In the 1970s the Soviet Union developed a vertical take-off amphibious aircraft called the VVA-14, which could take off from water or land, and fly at great speed for prolonged distances. The design also allowed the aircraft to fly just above the water’s surface by means of an ‘aerodynamic cushion’. It was designed by Italian-born designer Robert Bartini. The primary purpose of the VVA-14 was to destroy the United States Navy’s Polaris missile submarines.
The first VVA-14 prototype was completed in 1972, after extensive research, including the development of a fixed wing ‘ground effect’ aircraft; the small prototype Be-1. From a conventional runway, the VVA-14’s first flight was on 4 September 1972.
Inflatable pontoons were added as part of the aircraft’s equipment in 1974, although they caused many problems. Water speed trials and flotation tests followed, which concluded with the beginning of final flight testing of the VVA-14 on 11 June 1975.
Subsequently, there were a few design changes such as replacing the inflatable pontoons with rigid ones, lengthening the fuselage, and a new engine was added. This model of the amphibious aircraft was given the name 14M1P. However, the unit that was supposed to supply the battery for the 12 RD-36-35PR lift engines did not deliver, which made vertical take-off and landing tests impossible.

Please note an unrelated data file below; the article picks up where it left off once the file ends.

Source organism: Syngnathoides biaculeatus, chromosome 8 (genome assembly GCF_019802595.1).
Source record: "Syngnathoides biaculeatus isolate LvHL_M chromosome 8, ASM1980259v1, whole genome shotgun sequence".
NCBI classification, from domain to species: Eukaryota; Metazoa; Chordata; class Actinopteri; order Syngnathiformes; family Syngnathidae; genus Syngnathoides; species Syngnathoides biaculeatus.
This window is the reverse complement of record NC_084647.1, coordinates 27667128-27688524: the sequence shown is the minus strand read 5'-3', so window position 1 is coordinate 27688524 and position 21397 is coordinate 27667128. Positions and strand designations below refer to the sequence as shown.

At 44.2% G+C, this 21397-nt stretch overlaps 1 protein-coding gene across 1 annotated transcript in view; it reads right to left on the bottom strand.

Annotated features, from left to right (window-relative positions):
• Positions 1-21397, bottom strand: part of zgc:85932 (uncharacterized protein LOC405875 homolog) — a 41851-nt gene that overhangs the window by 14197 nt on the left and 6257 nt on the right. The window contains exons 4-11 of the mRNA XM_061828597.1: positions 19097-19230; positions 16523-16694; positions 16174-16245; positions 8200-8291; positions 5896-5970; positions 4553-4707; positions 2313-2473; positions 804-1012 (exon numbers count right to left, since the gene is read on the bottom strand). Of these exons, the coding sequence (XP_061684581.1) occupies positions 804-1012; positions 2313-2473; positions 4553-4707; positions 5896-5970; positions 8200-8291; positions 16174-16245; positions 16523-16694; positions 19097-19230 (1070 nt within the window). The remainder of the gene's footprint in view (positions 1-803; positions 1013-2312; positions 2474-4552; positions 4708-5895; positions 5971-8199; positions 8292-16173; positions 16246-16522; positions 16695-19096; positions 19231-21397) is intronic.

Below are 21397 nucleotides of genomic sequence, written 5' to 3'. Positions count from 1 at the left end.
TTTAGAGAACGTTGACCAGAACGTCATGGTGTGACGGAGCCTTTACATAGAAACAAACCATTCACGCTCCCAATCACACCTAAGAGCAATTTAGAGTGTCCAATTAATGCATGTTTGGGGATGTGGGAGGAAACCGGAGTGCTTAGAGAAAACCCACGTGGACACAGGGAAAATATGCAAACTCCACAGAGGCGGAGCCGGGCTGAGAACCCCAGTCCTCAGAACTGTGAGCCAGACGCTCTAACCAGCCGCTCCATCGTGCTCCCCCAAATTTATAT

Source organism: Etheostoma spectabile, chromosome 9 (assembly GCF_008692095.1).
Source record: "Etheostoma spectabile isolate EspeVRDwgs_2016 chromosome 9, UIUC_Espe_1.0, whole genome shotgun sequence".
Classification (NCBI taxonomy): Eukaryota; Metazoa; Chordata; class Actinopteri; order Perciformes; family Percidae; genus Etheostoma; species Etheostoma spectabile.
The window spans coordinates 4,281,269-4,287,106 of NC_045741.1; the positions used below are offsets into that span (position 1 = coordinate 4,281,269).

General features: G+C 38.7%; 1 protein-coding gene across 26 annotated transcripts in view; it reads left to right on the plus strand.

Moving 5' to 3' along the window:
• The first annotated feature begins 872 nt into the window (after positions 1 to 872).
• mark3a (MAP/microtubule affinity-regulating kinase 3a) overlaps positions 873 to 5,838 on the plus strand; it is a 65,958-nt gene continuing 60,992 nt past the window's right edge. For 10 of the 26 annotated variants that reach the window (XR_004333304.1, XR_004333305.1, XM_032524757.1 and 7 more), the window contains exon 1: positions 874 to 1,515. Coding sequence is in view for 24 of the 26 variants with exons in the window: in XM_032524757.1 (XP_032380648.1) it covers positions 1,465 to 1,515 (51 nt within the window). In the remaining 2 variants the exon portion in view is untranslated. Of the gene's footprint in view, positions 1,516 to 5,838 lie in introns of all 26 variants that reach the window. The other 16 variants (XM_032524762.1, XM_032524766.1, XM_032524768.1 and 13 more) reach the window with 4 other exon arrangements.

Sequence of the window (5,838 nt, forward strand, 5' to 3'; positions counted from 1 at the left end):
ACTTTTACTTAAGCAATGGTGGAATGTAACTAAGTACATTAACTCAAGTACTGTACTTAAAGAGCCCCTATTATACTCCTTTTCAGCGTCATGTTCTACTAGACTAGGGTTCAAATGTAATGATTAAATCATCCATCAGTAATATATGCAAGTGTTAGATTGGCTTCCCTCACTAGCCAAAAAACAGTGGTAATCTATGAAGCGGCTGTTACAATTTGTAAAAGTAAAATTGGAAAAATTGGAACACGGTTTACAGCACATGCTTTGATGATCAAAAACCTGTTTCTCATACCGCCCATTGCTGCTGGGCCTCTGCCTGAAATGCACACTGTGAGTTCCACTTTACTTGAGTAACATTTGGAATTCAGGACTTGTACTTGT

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The last survivor
When Bartini died in 1974, the project slowed and eventually came to a stop. The VVA-14 aircraft completed 07 flights that culminated in103 hours of total flight time. The only remaining VVA-14, designated as No. 19172, was disassembled and retired in 1987. It was sent to the Russian Federation Central Air Force Museum at Monino. The aircraft is still in a dismantled state and can still be seen at the museum, where it is identified with the museum number ‘10687’ and the name ‘Aeroflot’.
Partial remnants of the VVA-14, a ground effect in aircraft, in Monino airfield, Moscow – Wikipedia